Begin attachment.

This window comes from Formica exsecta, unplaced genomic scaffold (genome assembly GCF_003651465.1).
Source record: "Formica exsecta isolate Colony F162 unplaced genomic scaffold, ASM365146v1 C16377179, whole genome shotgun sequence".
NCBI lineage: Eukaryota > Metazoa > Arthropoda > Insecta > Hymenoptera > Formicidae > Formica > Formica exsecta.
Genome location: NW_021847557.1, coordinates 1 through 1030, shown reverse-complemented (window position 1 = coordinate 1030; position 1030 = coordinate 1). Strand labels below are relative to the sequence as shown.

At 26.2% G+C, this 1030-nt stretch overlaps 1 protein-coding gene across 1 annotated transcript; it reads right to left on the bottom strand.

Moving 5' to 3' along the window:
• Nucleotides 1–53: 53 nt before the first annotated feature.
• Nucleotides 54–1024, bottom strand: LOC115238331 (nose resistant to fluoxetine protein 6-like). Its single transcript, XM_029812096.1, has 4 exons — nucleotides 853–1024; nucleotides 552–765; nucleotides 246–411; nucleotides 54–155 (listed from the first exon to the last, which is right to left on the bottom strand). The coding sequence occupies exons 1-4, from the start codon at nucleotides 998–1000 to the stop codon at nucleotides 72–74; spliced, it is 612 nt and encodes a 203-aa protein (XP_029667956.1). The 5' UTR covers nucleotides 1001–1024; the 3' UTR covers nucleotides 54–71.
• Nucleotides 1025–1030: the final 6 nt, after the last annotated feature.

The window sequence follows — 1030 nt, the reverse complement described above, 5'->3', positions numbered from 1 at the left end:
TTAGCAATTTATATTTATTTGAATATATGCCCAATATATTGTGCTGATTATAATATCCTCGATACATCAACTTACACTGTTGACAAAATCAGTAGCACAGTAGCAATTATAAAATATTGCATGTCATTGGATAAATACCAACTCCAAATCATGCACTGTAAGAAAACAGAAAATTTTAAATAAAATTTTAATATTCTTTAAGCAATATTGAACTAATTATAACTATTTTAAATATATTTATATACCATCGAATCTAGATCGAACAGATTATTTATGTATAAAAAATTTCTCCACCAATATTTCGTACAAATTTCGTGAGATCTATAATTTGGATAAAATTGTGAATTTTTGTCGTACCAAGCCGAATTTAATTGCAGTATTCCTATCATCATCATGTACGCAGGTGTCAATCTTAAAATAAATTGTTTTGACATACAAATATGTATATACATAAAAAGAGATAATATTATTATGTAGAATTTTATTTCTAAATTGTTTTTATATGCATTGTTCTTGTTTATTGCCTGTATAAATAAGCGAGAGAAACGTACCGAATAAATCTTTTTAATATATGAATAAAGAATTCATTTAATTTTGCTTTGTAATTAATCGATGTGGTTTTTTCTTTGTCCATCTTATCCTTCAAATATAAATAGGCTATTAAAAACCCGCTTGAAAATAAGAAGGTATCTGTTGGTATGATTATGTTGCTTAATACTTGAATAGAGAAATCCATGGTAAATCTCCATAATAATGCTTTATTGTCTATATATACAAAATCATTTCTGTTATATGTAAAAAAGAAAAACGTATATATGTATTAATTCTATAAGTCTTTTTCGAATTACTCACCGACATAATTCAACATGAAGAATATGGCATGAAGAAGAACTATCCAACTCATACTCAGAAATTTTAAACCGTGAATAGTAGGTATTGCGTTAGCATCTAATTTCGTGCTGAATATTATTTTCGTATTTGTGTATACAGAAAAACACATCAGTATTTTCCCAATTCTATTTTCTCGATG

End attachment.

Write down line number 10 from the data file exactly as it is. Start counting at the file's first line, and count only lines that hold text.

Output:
The window sequence follows — 1030 nt, the reverse complement described above, 5'->3', positions numbered from 1 at the left end: